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8th July 2021

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"Game reviewers are lazy," says AIAS president

Former Eidos exec slams journalists for not providing true critical analysis

The president of the Academy of Interactive Arts & Sciences has said that he believes games journalist are lazy when it comes to reviewing games.

Joseph Olin, a former Eidos executive, said that reviewers don't spend enough time playing games, and that there are "a lot of game critics, but very little critical analysis".

"My pet peeve is that game reviewers are lazy," he told Shacknews.

"Not all, but in terms of the reviews [something like] 'This game isn't as good because let's compare it to that game over there and that game was great.' Who gives a, you know, bleep?"

"How can you review a game, how can you give a comment about a game like Grand Theft Auto IV, that has 40-plus hours or more of gameplay, if you've only spent 2 and a half to 3 hours playing it?"

"It would be like reviewing a movie but only seeing the opening, first reel. I don't think that's fair, or is it accurate," he said.

Olin has been at the AIAS since 2004, and previously worked at Tomb Raider publisher Eidos as vice president of marketing.

The Academy of Interactive Arts & Sciences counts multiple leading publishers and developers on its board of directors including Epic Games, Ubisoft, Microsoft, EA and Nintendo.

Celebrating employer excellence in the video games industry

8th July 2021

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Latest comments (9)

Alexander Cederholm Editor-in-Chief, GAMEcore.se12 years ago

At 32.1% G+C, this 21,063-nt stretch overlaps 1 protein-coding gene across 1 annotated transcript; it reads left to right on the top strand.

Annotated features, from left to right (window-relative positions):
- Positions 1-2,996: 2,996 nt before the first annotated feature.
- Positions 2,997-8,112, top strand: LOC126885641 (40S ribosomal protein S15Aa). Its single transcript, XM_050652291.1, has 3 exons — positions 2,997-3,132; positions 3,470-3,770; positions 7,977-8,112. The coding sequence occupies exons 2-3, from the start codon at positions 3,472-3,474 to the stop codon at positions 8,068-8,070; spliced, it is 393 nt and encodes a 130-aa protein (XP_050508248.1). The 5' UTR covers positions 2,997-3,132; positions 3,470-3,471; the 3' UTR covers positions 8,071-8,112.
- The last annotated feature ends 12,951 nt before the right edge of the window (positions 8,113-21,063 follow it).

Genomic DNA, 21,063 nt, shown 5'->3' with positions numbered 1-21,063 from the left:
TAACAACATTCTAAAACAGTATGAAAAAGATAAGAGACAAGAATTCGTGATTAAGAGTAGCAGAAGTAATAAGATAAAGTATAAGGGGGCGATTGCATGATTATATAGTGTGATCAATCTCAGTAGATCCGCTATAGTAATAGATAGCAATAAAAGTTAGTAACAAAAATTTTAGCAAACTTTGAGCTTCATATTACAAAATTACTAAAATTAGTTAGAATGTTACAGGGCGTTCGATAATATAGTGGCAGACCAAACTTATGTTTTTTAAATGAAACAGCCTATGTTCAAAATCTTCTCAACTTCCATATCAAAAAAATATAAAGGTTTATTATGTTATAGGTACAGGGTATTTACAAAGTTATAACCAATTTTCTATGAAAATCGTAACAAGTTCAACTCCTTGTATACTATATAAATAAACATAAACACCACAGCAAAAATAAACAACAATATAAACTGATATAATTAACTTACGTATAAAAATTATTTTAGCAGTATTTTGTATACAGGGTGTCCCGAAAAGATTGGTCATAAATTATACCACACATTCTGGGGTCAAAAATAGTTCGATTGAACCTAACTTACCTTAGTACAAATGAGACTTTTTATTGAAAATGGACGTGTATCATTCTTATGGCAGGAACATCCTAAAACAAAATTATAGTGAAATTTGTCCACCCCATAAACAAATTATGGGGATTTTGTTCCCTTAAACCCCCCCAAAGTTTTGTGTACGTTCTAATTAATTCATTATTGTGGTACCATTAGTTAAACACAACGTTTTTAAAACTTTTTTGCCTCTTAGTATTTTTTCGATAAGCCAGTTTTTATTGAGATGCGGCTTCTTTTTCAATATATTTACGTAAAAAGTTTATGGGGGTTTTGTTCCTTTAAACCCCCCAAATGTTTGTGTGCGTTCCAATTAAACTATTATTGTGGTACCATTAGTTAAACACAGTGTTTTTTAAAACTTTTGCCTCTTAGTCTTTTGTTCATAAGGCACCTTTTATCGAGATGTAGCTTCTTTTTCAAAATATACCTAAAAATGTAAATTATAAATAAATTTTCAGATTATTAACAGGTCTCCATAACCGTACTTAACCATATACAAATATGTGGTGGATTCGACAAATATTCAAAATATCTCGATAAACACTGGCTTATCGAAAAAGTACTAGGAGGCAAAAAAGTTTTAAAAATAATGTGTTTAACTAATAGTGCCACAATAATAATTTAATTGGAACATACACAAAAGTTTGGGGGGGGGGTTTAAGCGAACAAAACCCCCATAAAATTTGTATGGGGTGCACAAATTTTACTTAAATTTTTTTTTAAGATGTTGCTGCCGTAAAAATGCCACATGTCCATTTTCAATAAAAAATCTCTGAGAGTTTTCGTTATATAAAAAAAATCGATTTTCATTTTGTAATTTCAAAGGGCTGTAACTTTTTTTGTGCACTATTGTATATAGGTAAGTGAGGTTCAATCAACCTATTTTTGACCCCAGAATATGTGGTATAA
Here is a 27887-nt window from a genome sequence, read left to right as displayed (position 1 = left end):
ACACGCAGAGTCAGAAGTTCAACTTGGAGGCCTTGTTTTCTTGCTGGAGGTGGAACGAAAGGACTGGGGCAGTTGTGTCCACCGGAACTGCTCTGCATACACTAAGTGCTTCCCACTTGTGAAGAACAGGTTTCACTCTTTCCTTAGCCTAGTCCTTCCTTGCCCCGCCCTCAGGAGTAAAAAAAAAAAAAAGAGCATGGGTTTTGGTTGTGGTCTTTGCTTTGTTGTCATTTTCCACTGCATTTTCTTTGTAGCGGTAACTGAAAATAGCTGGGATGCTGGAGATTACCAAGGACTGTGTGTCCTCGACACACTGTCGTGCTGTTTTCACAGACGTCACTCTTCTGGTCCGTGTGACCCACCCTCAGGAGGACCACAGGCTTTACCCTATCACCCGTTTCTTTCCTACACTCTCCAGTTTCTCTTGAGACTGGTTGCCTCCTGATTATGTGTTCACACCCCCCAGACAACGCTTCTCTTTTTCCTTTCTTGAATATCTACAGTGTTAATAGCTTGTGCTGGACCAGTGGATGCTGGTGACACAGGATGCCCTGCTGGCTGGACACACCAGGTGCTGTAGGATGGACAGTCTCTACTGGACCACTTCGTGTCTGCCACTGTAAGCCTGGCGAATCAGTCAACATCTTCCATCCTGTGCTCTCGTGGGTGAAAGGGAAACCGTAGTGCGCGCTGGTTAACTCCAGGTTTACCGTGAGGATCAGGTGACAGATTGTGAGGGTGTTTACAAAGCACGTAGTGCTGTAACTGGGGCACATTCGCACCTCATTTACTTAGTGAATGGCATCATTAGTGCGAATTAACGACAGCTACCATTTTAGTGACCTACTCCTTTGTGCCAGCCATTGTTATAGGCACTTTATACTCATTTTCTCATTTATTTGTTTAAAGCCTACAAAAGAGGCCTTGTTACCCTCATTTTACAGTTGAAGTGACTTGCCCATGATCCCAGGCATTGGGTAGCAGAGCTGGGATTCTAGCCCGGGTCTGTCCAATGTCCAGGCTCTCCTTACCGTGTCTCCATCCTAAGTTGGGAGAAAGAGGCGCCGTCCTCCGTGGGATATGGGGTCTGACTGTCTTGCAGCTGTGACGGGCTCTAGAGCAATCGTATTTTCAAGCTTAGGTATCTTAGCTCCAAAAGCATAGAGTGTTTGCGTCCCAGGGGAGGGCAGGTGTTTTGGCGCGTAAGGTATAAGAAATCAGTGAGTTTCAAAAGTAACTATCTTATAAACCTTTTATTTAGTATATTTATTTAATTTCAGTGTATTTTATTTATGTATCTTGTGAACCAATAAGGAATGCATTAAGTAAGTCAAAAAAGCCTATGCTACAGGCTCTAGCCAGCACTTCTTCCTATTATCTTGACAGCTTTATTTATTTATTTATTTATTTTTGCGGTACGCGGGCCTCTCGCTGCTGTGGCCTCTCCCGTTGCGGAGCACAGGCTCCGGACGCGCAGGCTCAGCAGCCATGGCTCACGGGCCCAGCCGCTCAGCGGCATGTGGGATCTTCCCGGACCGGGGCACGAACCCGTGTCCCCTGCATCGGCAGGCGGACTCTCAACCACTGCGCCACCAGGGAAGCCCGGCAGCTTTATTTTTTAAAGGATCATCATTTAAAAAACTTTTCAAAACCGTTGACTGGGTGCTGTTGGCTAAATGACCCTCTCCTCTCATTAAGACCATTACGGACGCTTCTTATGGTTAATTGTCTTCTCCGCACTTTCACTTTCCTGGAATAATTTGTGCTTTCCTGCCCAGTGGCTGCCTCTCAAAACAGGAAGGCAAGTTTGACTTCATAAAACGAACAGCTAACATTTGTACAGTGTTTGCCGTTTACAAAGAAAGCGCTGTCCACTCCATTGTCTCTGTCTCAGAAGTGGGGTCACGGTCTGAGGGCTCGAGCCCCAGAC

Let me ask you this. What do publishers prefer? A fast and mabey sloppy review BUT it comes out before or the day the games has it's release? OR do they prefer att review that's precise BUT comes out a while later? That one is an hard balancing act for many reviewers.
Me and my editor staff don't rush things out for example. We want to be honest BUT that also means we rarely can get the chance to say "FIRST!". Do we care? Not really but many do and that IS a big problem.
But yeah, I get quite sad when I hear that GTA get's a playthrough of 10 hours before review time. Everyone sooo obsessed about being first.
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Alexander Cederholm Editor-in-Chief, GAMEcore.se12 years ago
I belive we work for our audience (the readers). As I said do we personally let time to play and quality go before insane deadlines.I really never had any big problems with publishers that think we to slow so I personally have not reallt have big problems with this but ... you know... you hear stuff.
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Jim Webb Executive Editor/Community Director, E-mpire Ltd. Co.12 years ago
I've never reviewed an unfinished game (except Tetris but I can hardly be reprimanded for that one). That would just feel weird.

However I have known plenty of our ilk that peruse through a stage or two and then it's off to the computer to bang out 3-4 paragraphs and call it a day.
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Caspar Field Consultant, Talk Management12 years ago
"How can you review a game, how can you give a comment about a game like Grand Theft Auto IV, that has 40-plus hours or more of gameplay, if you've only spent 2 and a half to 3 hours playing it?"

When I was a writer this happened all the time. It's not a big deal. To be honest, you can usually tell a game's score within the first five minutes - sometimes within the first five seconds - of play. And I believe the same applies to movies: most films I watch, I know to what degree I'm going to like it within five minutes of viewing. Same with albums, same with art, same with driving a car. Call it intuition, call it taste, call it sixth sense... Whatever - it's a fundamental aspect of critical skill. Mr. Olin perhaps lacks this ability, which is why he doesn't seem able to recognise it.